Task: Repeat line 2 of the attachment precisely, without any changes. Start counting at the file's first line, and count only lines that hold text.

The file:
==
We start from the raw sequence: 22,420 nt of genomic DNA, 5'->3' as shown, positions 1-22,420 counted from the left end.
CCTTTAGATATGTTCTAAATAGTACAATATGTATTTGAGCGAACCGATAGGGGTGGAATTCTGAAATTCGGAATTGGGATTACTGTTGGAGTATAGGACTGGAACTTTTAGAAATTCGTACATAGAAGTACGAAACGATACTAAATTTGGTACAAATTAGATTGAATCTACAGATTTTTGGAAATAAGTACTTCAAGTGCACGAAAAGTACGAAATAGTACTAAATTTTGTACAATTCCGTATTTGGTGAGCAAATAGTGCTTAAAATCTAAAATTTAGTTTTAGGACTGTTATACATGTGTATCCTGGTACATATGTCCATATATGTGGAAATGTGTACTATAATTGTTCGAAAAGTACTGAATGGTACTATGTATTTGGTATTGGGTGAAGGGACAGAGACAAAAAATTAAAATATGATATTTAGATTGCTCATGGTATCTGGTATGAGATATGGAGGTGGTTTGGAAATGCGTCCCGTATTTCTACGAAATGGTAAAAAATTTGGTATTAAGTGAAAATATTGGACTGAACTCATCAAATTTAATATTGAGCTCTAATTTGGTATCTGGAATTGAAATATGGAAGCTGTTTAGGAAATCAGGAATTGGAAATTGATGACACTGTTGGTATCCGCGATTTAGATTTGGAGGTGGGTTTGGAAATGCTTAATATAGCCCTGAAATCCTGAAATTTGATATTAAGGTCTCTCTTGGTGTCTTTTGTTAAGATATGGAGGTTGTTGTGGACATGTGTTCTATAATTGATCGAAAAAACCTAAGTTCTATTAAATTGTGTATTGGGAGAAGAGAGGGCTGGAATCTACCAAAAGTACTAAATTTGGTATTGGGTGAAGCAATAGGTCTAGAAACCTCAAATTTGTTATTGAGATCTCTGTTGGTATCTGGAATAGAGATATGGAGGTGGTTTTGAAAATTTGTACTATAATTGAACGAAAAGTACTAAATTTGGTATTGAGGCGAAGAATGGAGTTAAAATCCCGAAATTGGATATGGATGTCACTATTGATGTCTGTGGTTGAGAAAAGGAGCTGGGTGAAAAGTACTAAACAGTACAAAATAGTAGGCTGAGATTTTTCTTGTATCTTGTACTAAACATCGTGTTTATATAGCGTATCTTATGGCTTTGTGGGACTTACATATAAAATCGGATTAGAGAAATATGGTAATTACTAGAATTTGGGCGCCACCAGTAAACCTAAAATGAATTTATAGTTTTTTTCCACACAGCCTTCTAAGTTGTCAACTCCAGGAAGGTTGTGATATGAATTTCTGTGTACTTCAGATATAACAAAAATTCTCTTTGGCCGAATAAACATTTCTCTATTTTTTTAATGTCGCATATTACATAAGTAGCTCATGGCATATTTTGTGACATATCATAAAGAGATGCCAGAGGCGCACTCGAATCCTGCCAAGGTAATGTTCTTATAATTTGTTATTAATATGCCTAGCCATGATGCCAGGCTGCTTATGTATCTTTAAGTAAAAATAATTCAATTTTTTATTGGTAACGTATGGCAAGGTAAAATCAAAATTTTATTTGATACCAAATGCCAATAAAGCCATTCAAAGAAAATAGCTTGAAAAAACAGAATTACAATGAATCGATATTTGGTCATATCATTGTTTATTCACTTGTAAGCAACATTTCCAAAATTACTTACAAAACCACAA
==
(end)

CCTTTAGATATGTTCTAAATAGTACAATATGTATTTGAGCGAACCGATAGGGGTGGAATTCTGAAATTCGGAATTGGGATTACTGTTGGAGTATAGGACTGGAACTTTTAGAAATTCGTACATAGAAGTACGAAACGATACTAAATTTGGTACAAATTAGATTGAATCTACAGATTTTTGGAAATAAGTACTTCAAGTGCACGAAAAGTACGAAATAGTACTAAATTTTGTACAATTCCGTATTTGGTGAGCAAATAGTGCTTAAAATCTAAAATTTAGTTTTAGGACTGTTATACATGTGTATCCTGGTACATATGTCCATATATGTGGAAATGTGTACTATAATTGTTCGAAAAGTACTGAATGGTACTATGTATTTGGTATTGGGTGAAGGGACAGAGACAAAAAATTAAAATATGATATTTAGATTGCTCATGGTATCTGGTATGAGATATGGAGGTGGTTTGGAAATGCGTCCCGTATTTCTACGAAATGGTAAAAAATTTGGTATTAAGTGAAAATATTGGACTGAACTCATCAAATTTAATATTGAGCTCTAATTTGGTATCTGGAATTGAAATATGGAAGCTGTTTAGGAAATCAGGAATTGGAAATTGATGACACTGTTGGTATCCGCGATTTAGATTTGGAGGTGGGTTTGGAAATGCTTAATATAGCCCTGAAATCCTGAAATTTGATATTAAGGTCTCTCTTGGTGTCTTTTGTTAAGATATGGAGGTTGTTGTGGACATGTGTTCTATAATTGATCGAAAAAACCTAAGTTCTATTAAATTGTGTATTGGGAGAAGAGAGGGCTGGAATCTACCAAAAGTACTAAATTTGGTATTGGGTGAAGCAATAGGTCTAGAAACCTCAAATTTGTTATTGAGATCTCTGTTGGTATCTGGAATAGAGATATGGAGGTGGTTTTGAAAATTTGTACTATAATTGAACGAAAAGTACTAAATTTGGTATTGAGGCGAAGAATGGAGTTAAAATCCCGAAATTGGATATGGATGTCACTATTGATGTCTGTGGTTGAGAAAAGGAGCTGGGTGAAAAGTACTAAACAGTACAAAATAGTAGGCTGAGATTTTTCTTGTATCTTGTACTAAACATCGTGTTTATATAGCGTATCTTATGGCTTTGTGGGACTTACATATAAAATCGGATTAGAGAAATATGGTAATTACTAGAATTTGGGCGCCACCAGTAAACCTAAAATGAATTTATAGTTTTTTTCCACACAGCCTTCTAAGTTGTCAACTCCAGGAAGGTTGTGATATGAATTTCTGTGTACTTCAGATATAACAAAAATTCTCTTTGGCCGAATAAACATTTCTCTATTTTTTTAATGTCGCATATTACATAAGTAGCTCATGGCATATTTTGTGACATATCATAAAGAGATGCCAGAGGCGCACTCGAATCCTGCCAAGGTAATGTTCTTATAATTTGTTATTAATATGCCTAGCCATGATGCCAGGCTGCTTATGTATCTTTAAGTAAAAATAATTCAATTTTTTATTGGTAACGTATGGCAAGGTAAAATCAAAATTTTATTTGATACCAAATGCCAATAAAGCCATTCAAAGAAAATAGCTTGAAAAAACAGAATTACAATGAATCGATATTTGGTCATATCATTGTTTATTCACTTGTAAGCAACATTTCCAAAATTACTTACAAAACCACAA